Courtesy of Frick Art Historical Center

Courtesy of Frick Art Historical Center

“We could have been Detroit,” a friend grimly reminded me during a visit home to Pittsburgh, while we cruised the Boulevard of the Allies on our way to Hot Metal Bridge to go to the Southside Ironworks. Everything from streets to bridges to bars to movie theaters in Pittsburgh are so often named after the industry that they have replaced.

“We could have been Detroit if we didn’t have something else going for us. What did they have? Cars. Cars and nothing else.”

And it’s true. Pittsburgh didn’t die with U.S. Steel, hospitals popped up and expanded as rapidly as cells divide, schools recruited more and more engineers and musicians and teachers and doctors, museums named after Carnegie (just like the projects were) filled with more and more private donations. But we could have died. We could have failed. We could have experienced an Exodus. But we didn’t. We built. We grew. We adapted.

In 2010, Pittsburgh, Pennsylvania was named the most livable city in the world. That doesn’t mean the skeletons of the empire that built us don’t loom over our hillsides and riverbanks along all three of our rivers.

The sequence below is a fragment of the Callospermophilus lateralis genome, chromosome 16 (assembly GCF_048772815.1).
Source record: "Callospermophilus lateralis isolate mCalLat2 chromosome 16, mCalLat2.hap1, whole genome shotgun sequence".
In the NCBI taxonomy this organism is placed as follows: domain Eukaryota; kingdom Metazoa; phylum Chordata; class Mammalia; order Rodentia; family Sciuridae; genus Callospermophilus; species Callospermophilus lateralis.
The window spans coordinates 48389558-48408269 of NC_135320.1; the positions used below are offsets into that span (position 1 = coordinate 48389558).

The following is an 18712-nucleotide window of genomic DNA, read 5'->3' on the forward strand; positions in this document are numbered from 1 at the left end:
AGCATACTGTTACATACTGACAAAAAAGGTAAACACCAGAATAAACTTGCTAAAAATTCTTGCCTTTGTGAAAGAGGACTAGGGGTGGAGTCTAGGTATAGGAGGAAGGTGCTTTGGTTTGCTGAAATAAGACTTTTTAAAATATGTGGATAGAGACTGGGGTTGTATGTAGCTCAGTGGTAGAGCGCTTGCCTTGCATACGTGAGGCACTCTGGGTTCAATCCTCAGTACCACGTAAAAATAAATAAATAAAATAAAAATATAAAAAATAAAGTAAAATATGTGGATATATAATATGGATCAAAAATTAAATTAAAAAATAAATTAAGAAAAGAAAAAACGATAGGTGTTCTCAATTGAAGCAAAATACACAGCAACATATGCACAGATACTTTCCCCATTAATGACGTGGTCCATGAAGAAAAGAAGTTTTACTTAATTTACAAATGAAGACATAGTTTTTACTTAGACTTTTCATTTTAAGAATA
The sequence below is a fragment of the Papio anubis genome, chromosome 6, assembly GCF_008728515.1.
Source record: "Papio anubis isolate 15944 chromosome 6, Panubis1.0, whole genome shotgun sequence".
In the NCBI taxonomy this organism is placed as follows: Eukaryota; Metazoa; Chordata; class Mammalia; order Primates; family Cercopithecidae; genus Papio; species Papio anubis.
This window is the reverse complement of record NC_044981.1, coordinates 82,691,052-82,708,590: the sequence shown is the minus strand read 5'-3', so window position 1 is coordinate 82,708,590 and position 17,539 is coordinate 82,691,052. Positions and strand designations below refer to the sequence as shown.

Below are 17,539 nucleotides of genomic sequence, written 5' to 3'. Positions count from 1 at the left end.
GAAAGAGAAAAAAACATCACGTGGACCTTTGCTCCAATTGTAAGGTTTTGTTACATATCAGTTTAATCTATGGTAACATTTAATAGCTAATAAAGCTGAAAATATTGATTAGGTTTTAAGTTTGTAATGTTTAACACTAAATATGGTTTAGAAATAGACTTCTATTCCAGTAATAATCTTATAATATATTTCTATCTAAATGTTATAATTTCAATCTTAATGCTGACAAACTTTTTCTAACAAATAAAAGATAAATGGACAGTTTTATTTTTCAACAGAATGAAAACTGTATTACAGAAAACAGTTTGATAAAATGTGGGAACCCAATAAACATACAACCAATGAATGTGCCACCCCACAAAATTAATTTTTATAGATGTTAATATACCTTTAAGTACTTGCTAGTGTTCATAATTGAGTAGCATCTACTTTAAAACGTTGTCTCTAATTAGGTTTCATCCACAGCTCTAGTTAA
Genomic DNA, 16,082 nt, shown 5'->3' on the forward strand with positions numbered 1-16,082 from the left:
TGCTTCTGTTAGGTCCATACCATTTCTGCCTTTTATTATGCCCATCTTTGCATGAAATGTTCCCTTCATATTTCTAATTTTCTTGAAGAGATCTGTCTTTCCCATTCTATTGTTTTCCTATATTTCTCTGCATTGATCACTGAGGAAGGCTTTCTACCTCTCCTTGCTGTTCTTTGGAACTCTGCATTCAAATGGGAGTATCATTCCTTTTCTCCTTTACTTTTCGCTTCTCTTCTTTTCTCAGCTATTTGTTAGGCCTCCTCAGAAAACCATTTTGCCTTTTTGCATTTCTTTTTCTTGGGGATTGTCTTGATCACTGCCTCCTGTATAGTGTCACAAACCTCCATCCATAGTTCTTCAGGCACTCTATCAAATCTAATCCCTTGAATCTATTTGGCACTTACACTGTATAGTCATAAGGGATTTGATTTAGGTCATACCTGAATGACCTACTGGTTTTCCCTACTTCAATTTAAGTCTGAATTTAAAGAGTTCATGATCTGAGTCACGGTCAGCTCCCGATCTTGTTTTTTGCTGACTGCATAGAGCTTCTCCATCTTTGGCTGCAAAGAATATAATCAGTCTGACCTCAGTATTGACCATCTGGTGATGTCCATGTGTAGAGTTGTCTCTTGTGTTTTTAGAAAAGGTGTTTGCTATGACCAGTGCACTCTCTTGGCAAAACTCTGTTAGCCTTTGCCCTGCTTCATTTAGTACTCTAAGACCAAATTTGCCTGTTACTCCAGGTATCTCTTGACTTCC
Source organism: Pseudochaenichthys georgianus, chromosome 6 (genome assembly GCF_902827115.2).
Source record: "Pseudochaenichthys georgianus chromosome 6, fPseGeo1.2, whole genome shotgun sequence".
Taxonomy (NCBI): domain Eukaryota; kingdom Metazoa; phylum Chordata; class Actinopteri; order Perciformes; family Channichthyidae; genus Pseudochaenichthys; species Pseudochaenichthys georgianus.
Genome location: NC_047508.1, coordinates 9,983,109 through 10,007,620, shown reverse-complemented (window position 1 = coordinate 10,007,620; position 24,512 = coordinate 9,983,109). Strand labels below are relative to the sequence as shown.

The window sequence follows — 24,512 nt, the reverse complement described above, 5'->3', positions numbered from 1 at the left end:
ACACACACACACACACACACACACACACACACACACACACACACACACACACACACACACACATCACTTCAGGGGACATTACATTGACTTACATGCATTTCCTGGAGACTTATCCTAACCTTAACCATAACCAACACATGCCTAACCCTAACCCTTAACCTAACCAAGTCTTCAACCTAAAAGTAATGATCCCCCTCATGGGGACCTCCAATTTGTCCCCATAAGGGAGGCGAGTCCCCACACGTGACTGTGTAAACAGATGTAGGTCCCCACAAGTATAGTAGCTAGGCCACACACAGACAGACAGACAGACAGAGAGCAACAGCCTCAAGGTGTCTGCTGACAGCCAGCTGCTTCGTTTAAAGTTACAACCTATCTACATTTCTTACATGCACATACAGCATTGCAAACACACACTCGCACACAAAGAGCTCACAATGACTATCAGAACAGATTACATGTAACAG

Damen Silos in Chicago sits empty and covered in graffiti, a stark reminder of a time when the city contributed to the grain empire of “the breadbasket of America.” Meanwhile, the back of the yards have hardly changed, while the Meat Packing District has since fizzled into the history books as a grim allegory. The abandoned Cook County hospital still stands as ornate and detailed as a looted Russian palace after the revolution, literally right behind the new hospitals that constitute Chicago’s Medical District. Abandoned synagogues, post offices and condemned brownstones litter the city, the boards once covering their kicked-in windows long ago. 

Courtesy of Anna Bruner

Courtesy of Anna Bruner

A massive asylum stands guard over the outskirts of Philadelphia. A hauntingly beautiful carousel sits as the crown jewel of a boardwalk in New Jersey's Asbury Park, desolate. Half of Detroit remains a ghost town consumed by weeds, houses selling for $1 once or twice a year in the hopes of a Renaissance that has been a long time coming.